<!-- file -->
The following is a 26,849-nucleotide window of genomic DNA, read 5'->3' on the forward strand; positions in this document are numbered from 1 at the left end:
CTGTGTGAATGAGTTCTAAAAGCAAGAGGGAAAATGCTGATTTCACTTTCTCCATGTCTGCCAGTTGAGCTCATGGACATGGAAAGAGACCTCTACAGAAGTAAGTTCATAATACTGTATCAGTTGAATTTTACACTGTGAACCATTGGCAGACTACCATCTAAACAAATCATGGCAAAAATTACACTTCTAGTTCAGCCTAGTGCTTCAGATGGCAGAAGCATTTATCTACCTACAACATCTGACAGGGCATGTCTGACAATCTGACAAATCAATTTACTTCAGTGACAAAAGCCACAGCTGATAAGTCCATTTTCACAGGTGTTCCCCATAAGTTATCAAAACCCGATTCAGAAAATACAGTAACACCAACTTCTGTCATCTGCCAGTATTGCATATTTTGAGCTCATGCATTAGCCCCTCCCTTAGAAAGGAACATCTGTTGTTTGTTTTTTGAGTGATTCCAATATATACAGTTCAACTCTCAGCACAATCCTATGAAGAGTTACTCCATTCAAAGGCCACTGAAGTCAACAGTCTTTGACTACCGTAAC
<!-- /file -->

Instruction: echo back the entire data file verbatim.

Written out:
The following is a 26,849-nucleotide window of genomic DNA, read 5'->3' on the forward strand; positions in this document are numbered from 1 at the left end:
CTGTGTGAATGAGTTCTAAAAGCAAGAGGGAAAATGCTGATTTCACTTTCTCCATGTCTGCCAGTTGAGCTCATGGACATGGAAAGAGACCTCTACAGAAGTAAGTTCATAATACTGTATCAGTTGAATTTTACACTGTGAACCATTGGCAGACTACCATCTAAACAAATCATGGCAAAAATTACACTTCTAGTTCAGCCTAGTGCTTCAGATGGCAGAAGCATTTATCTACCTACAACATCTGACAGGGCATGTCTGACAATCTGACAAATCAATTTACTTCAGTGACAAAAGCCACAGCTGATAAGTCCATTTTCACAGGTGTTCCCCATAAGTTATCAAAACCCGATTCAGAAAATACAGTAACACCAACTTCTGTCATCTGCCAGTATTGCATATTTTGAGCTCATGCATTAGCCCCTCCCTTAGAAAGGAACATCTGTTGTTTGTTTTTTGAGTGATTCCAATATATACAGTTCAACTCTCAGCACAATCCTATGAAGAGTTACTCCATTCAAAGGCCACTGAAGTCAACAGTCTTTGACTACCGTAAC